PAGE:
Within every Will Ryman sculpture exists a certain duality.
It is a tug between beauty and imperfection, shadowed by the temporary nature of all things. His monochrome red rose, “LongHouse 6,” is not immune — a romanticized symbol of flawlessness at odds with its exaggerated size and hand-worked quality, the missing petals it has shed around its base.
Even the towering, site-specific installation is impermanent, but first it will make its debut at the preserve during “Rites of Spring,” a preview of LongHouse Reserve’s 28th season from 1 to 5 p.m. at 133 Hands Creek Road in East Hampton.
“The gardens will be filled with spectacular displays of flowering trees and showy daffodils that over 30 years have multiplied by hundreds of thousands,” according to a press release. “The daffodils are now augmented with great swaths of tulips and other spring blooms making this a season not to be missed.”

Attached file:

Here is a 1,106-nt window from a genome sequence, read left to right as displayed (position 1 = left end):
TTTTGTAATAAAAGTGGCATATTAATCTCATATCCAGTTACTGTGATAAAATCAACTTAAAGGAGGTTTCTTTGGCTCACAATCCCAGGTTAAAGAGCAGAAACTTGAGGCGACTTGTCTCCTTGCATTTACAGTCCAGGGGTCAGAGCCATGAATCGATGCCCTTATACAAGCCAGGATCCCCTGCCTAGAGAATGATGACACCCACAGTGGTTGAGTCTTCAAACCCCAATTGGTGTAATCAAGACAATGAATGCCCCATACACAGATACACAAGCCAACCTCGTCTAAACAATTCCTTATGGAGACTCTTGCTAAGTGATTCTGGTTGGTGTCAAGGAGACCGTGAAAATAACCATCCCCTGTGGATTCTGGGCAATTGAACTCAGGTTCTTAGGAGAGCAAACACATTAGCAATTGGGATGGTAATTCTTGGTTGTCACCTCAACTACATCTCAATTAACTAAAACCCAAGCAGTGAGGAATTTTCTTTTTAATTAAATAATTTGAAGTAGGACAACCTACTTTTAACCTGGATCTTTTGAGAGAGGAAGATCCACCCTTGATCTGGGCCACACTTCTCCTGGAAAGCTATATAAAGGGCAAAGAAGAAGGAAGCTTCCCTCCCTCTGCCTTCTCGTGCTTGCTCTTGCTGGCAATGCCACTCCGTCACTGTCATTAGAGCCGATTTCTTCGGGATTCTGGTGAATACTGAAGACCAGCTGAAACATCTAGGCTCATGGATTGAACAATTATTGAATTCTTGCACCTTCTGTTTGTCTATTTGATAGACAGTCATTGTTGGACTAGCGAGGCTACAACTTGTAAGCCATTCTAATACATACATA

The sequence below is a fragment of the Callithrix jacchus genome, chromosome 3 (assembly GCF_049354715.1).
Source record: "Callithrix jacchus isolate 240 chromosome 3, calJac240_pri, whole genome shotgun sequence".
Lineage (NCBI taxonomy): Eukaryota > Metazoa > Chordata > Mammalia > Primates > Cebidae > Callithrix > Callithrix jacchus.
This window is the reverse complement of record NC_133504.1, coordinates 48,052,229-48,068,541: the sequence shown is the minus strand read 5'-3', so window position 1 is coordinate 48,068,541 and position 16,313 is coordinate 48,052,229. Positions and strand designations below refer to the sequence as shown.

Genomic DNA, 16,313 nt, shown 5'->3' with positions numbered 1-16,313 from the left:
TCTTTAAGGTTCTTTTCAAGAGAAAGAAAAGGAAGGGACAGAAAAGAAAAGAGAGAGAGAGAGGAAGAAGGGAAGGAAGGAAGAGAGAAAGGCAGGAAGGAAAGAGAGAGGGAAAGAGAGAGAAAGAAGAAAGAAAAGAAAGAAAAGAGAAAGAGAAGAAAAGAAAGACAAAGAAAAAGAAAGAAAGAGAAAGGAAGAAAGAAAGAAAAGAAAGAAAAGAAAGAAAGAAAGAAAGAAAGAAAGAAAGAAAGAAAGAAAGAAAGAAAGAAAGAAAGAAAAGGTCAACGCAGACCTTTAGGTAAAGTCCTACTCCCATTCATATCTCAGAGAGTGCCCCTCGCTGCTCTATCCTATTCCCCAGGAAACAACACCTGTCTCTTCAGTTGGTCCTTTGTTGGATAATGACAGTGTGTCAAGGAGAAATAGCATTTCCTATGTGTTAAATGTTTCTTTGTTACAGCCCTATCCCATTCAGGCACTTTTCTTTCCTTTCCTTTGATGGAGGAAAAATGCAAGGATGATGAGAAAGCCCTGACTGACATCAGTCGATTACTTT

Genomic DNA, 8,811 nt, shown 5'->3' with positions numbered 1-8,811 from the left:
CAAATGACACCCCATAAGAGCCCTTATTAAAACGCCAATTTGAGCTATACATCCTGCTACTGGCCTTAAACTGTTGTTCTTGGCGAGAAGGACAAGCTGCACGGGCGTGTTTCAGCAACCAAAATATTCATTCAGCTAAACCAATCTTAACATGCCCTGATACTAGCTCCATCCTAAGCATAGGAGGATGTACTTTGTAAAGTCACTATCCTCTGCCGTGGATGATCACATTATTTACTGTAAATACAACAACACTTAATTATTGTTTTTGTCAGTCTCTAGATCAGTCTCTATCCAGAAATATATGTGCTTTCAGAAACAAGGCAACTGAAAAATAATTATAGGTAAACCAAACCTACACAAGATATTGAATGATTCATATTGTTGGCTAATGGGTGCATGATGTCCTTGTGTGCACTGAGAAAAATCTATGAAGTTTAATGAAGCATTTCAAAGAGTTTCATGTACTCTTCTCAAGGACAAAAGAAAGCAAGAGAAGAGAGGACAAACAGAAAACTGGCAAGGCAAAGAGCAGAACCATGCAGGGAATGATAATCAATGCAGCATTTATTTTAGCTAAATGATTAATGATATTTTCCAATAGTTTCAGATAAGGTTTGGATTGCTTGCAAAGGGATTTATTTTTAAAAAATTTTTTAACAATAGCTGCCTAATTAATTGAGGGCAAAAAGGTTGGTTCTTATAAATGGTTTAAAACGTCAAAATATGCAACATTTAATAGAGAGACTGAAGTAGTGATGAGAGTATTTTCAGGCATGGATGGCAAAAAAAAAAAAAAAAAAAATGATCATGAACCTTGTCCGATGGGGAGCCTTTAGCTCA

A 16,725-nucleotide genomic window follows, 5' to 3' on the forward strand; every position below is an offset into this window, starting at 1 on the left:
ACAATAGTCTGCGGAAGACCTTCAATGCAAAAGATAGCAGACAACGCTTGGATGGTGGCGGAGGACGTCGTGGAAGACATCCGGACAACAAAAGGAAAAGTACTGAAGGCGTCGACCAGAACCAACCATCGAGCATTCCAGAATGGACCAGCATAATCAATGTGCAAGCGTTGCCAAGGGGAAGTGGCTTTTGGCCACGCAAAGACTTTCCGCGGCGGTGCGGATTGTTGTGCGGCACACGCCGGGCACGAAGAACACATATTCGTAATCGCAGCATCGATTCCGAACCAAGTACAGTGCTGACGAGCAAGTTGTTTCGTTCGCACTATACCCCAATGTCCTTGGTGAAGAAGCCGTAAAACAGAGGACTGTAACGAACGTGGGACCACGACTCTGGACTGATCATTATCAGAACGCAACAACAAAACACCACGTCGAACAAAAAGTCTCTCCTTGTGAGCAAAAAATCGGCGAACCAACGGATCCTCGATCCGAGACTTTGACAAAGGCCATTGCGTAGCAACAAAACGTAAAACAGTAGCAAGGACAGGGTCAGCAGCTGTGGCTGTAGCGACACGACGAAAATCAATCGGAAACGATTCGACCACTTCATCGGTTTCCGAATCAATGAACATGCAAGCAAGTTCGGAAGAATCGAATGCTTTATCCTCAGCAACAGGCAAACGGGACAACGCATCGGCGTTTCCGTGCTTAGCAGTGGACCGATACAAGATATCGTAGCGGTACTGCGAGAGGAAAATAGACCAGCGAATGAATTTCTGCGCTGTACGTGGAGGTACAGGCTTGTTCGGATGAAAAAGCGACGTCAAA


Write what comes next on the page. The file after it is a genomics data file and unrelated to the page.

New art installed for the 2019 season also includes “Dango” by Jun Kaneko, taking center stage in the Edward Albee Amphitheater, working in harmony with a bronze bench by Wendell Castle, inviting visitors to relax in the gardens.
“‘Rites of Spring’ will also premiere ‘Vessels,’ an exhibition of stunning ceramics by noted artist Young Jae Lee,” the release said. “Joseph Walsh, the brilliant furniture designer from Cork, Ireland, has created a site-specific wall shelf for LongHouse, ‘Enignum Shelf XXXVI’ that highlights his mastery of curvilinear forms.”
All artwork will remain on view through October 5. For more information, call (631) 329-3568 or visit longhouse.org.